Vincent Morley. The Popular Mind in Eighteenth-century Ireland. Cork: Cork University Press, 2017, ix + 362 pp.
This book presents quotations from popular Irish texts that appeared between the late-seventeenth century and the early nineteenth century, along with commentaries and explanations, which are competently written and help the reader understand the context, meaning, and significance of the texts. Almost all the literature was composed in Irish, and Morley provides both the Irish version and an English translation. The texts usually consist of quotations of no more than a couple of paragraphs, but eight works are presented in full, seven of which have been translated for the first time. The discourse forms vary: songs, poems (including a good number of aislingí), and prose. Most have a political purpose, relating primarily to land confiscations, the Protestant hegemony, Catholic legal disabilities, agrarian agitation, and/or religion.
One can only be impressed with the wealth of textual material and with the detailed information that Morley is able to provide about the authors, their motivations, their geographical locations, and the issues and events that shaped their thinking. It is hard not to agree with his claim that the literature he is presenting has not been sufficiently sourced in the study of Irish history. His main argument is that, alongside the twists and turns of Irish political history, there was an overwhelming continuity of disaffection in the great majority of the population. This does not mean that these works did not change over time; indeed, one of Morley’s goals is to demonstrate how they changed as circumstances changed. But he does insist that these are adaptations to new realities (such as the decline of Jacobitism and the rise of republicanism) rather than major shifts in attitudes. If the English, Welsh, and Scottish were moving gradually toward regional cooperation and a common identity as a community of “Britons,” notions among the ruling elites of Ireland that it could be part of this process were totally unrealistic.
Not surprisingly, vernacular compositions, especially songs, were well-suited to communicate this underlying disaffection because such works were in the language of the majority of the population, and because sedition was more difficult for authorities to uncover and suppress when it was disseminated in Irish. All this is not to suggest that Irish Catholics were united in their views and oppositions. Morley’s sources exhibit noteworthy disagreement among authors, including a remarkable measure of anti-clericalism alongside the usual lamentations about the mistreatment of the Catholic clergy. This is only to be expected when Catholicism was not just a religious issue but a social and political issue as well, something that will surprise no one familiar with the history of Ireland, but which is well-evidenced in Morley’s sources.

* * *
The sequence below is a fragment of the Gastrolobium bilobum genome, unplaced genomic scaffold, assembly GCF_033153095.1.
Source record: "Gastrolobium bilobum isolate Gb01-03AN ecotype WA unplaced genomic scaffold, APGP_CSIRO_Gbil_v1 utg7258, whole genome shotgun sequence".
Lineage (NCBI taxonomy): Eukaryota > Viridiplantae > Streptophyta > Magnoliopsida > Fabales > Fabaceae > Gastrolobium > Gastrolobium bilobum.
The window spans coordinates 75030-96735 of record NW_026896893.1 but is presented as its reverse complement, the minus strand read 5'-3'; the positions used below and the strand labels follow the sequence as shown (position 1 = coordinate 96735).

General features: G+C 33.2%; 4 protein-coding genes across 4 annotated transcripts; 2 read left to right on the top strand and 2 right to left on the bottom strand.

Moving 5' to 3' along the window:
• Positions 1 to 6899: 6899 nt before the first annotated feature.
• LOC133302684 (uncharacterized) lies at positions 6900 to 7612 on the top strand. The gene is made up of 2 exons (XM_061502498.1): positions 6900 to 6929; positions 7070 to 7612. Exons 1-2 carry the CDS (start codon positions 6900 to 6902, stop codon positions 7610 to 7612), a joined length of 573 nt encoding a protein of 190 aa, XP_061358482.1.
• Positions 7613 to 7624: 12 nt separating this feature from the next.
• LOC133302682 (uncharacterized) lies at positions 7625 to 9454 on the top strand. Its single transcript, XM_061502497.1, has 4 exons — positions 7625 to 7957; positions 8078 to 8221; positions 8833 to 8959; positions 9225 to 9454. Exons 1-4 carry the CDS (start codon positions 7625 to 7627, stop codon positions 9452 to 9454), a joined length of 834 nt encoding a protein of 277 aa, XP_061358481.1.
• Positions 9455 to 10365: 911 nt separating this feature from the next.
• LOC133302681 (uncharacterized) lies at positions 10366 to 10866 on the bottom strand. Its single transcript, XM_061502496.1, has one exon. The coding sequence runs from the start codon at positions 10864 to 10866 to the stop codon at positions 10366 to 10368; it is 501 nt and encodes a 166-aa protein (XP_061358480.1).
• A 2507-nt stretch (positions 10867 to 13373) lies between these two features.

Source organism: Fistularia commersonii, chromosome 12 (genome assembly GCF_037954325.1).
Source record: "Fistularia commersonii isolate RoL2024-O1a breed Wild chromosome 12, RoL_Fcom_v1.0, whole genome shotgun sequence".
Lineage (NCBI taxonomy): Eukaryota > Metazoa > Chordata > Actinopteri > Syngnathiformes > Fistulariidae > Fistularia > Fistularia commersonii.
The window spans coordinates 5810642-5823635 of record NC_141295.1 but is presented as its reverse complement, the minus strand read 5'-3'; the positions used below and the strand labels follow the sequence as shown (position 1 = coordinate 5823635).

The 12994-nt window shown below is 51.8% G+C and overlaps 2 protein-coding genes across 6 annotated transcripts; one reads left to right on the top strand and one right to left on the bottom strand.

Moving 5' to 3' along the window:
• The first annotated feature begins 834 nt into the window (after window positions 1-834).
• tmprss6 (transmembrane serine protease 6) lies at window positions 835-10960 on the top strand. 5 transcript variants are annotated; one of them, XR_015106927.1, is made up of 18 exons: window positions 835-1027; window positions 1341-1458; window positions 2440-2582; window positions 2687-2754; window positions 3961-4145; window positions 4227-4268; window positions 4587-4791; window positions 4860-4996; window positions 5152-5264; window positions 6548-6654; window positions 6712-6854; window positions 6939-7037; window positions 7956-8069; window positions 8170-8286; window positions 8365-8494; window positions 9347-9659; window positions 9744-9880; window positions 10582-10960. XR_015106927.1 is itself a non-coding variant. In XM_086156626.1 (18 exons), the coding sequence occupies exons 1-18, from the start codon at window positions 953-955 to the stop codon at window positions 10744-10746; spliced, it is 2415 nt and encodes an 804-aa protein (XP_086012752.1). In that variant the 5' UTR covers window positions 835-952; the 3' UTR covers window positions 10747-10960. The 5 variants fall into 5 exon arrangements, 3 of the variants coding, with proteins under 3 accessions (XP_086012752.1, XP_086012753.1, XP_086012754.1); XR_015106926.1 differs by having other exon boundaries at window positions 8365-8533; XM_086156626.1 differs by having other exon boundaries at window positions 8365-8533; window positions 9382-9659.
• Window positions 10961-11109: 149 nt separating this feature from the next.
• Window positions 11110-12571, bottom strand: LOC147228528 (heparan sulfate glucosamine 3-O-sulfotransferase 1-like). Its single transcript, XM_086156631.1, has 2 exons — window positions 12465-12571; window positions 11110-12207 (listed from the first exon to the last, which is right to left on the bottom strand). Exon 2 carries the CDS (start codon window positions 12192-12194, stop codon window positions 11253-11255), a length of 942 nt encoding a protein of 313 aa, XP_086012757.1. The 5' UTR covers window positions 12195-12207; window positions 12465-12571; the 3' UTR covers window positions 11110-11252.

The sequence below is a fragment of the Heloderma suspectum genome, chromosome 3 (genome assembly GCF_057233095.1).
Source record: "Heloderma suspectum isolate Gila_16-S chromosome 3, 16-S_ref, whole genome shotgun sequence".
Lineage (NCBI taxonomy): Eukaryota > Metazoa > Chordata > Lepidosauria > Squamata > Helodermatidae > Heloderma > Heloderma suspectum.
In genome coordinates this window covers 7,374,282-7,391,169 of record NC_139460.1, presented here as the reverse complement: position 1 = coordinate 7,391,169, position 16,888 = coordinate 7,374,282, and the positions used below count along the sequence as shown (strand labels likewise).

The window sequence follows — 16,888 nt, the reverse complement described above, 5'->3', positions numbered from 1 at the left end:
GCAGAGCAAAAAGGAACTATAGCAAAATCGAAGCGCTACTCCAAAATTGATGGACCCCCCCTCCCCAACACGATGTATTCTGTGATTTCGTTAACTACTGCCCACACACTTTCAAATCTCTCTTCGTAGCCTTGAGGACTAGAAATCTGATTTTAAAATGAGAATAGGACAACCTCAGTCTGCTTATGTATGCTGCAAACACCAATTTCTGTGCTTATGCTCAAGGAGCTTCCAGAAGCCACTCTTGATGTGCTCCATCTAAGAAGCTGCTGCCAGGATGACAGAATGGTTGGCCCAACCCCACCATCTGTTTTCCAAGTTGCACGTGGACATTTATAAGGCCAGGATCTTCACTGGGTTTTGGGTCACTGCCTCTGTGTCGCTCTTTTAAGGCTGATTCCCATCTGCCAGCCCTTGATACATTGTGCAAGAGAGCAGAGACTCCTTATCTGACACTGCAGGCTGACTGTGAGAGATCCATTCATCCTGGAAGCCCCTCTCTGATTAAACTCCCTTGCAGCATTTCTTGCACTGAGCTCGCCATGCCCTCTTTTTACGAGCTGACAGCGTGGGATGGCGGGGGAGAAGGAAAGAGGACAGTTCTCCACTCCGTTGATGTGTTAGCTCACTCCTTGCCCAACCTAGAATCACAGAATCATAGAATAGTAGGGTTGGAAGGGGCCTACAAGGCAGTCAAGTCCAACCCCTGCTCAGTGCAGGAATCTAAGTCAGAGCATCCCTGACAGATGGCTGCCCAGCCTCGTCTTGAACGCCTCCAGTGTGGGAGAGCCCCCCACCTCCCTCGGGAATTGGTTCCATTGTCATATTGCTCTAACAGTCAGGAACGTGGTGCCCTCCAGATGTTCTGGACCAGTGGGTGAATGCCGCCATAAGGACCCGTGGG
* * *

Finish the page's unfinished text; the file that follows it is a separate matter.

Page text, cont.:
This book has significance beyond Ireland. For some time now historians have been taking a greater interest in the role of non-elites in the intellectual movements emerging in Europe during the seventeenth and eighteenth centuries, including the French Enlightenment. The authors of Morley’s texts are likewise drawn from a broad range of socio-economic statuses: Catholic clergy, schoolteachers, farmers, cobblers, coopers, blacksmiths, tailors, publicans, stonemasons, and so forth. The contents of the book are also relevant for the study of Jacobitism, as Morley highlights the similarities and differences between Jacobitism in Ireland and Britain. Those who study the Counter-Reformation in Continental Europe would do well to read this book in order to expand their knowledge of the role of local lay populations in the resistance to Protestantism. It is also relevant to the current debate over the origins of nations, a debate that pits those who hold that the nation is a modern construction against those who believe that most nations have more long-standing social and cultural roots. And, of course, anyone interested in European popular culture will find this book rewarding.
As in Scotland, interest in conflicts in Continental Europe and personal links with Continental countries were also considerable in Ireland, but even more so. This was the case mainly for three reasons: first, no small number of Irish Catholics fled to France or Spain in the seventeenth century, and others left Ireland to serve in Continental armies; second, Jacobitism played a role in international relations in Western Europe and was even stronger in Ireland than it was in Scotland; and third, one of the continuities that Morley’s sources reveal is the persistent millenarian belief in Ireland that France or Spain would invade the island and restore Catholicism, recover confiscated land, and reverse the political domination of Protestants over Catholics. Popular references to Irish soldiers on the Continent and predictions of a rescuing Continental army abound in these discourses.
In sum, Morley’s text is a valuable publication. His decision not to reference secondary works by other Irish historians is regrettable, but his translations and commentaries will advance Irish historiography and serve as a resource to both scholars and the general public. This service will expose many researchers to literature that they would otherwise miss. Ironically, however, by providing translations of these and other works, Morley is undermining one of his objectives, that is, to persuade more historians of the need to learn Irish. Yet I think this a price that has to be paid not only to advance our understanding of early modern Ireland, but also to make a more general contribution to the understanding of early modern Europe.